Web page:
“The state of blockchain today is similar to the state of blockchain in most every industry. That is, most see it as a revolutionary form of technology which will move from the speed of sound to the speed of light. However, there are many that see it is a fad that will someday pass. And as the CXO suite has seen very few real use cases the speed of adoption has been stymied especially in the US. I also believe that the technology itself may suffer from reputation risks while many find it hard to separate the blockchain technology itself from the alt-currency market typified by Bitcoin. I believe we are at nexus where the wheat is pulled from the shaft and we on the verge of seeing real sustainable business use in the areas of payments both enterprise and micro, cross platform data access and use and finally rapid diagnosing resulting from AI within blockchains.”
8. Matt Riemann, Health Futurist and Founder of the Ultimate Human Foundation
“Blockchain is still a relatively new concept in healthcare. It is poorly understood, approached with skepticism and caution, not a necessity for many existing systems in a poorly regulated environment, and often not seen as a major improvement in today’s healthcare marketplace or operations. It will take time and more forward-thinking pioneers to brave this relatively uncharted landscape before a great concept such as blockchain will result in tangible outcomes that will create mass adoption and a critical transition point in history. Progressive startups such as Doc.AI (personalized research), Genome Buddy (personal genomics) and Shae (precision health) are leading the way in embracing this technology in the hope of establishing themselves as early market leaders as the future of health unfolds.”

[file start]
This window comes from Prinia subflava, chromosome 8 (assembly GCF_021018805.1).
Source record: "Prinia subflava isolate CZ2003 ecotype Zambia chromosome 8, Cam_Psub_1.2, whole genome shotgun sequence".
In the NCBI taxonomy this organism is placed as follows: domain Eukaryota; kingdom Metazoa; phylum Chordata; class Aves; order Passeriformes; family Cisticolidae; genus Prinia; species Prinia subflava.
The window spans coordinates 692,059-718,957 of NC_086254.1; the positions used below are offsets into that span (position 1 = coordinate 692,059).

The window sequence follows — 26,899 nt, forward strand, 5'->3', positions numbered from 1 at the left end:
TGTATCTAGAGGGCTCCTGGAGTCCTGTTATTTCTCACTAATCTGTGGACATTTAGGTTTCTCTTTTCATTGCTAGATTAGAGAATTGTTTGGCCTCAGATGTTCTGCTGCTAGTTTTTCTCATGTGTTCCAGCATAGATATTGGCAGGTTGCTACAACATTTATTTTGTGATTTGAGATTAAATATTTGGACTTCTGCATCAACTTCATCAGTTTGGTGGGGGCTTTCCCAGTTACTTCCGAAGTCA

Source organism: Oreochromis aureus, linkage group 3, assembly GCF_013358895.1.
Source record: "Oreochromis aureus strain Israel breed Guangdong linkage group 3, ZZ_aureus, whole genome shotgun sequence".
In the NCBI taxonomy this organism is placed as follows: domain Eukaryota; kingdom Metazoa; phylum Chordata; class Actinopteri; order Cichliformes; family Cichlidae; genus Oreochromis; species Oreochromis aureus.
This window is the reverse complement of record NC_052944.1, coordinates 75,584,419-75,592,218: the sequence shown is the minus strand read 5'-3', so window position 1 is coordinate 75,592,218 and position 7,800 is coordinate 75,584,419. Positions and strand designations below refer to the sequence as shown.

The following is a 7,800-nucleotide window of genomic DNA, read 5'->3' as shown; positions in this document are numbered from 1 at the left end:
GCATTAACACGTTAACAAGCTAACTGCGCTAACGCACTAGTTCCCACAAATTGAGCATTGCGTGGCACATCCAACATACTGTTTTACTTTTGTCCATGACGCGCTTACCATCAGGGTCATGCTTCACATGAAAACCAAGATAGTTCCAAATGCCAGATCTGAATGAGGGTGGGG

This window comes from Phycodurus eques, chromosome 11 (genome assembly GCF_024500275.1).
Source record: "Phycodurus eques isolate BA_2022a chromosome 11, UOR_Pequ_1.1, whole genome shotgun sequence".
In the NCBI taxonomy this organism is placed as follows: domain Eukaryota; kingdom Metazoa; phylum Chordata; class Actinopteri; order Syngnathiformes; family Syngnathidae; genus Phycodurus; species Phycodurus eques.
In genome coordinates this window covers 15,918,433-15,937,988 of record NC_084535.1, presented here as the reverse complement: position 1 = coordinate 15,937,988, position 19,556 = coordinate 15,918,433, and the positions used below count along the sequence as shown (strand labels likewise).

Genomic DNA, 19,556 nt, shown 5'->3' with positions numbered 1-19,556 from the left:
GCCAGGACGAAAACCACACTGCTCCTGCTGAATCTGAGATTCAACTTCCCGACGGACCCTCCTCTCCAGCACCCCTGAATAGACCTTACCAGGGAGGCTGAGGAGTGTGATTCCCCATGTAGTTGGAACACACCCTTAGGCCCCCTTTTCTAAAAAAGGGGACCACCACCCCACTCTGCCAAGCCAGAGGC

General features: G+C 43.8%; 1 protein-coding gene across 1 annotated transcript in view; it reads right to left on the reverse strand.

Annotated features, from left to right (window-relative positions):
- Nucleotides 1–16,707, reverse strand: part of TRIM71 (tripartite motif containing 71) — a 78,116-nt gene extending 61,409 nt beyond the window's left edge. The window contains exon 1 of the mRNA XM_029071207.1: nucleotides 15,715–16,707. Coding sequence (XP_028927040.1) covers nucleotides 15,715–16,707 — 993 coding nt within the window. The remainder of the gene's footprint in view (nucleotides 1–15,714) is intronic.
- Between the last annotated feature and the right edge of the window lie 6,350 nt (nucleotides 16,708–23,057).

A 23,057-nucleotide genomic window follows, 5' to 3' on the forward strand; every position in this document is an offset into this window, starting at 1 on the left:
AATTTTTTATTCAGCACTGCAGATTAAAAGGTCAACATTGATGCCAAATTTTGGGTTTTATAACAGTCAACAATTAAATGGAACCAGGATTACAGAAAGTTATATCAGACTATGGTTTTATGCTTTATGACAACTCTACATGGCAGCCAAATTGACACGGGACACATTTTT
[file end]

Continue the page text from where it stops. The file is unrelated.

9. Andrew Hoppin, CEO and Co-founder of CoverUS
“Much of the hype around blockchain in healthcare has receded along with the market cap of cryptocurrencies, which led significantly to the burgeoning of no less than 150 “biomedical blockchain” projects in 2018. Many startup projects have folded, but nonetheless blockchain technologies continue to be invested in significantly, especially by established life sciences industry companies. Meritorious smaller companies with real use cases for blockchains continue to receive funding and make technological progress, but not as “blockchain companies.”
10. Todd Chamberlain, CEO and Founder of MedBlox
“We've been seeing blockchain get baked into existing stacks or established “trust” paradigms for the past two years now, but blockchain has yet to address healthcare's “Byzantine Generals Problem”.
By failing to effectively address the true economics underlying a healthcare transaction, these projects have seen limited market adoption and fall short of establishing a currency of “trust”.”
11. Ofer Lidsky, CEO and Founder of Digital DNAtix Ltd
“We are at the beginning of a revolution in digital healthcare. Part of the revolution is due to blockchain technologies as a new means of privacy and a new way to handle trust for network participants. New possibilities exist for protecting identities while still communicating and exchanging data.”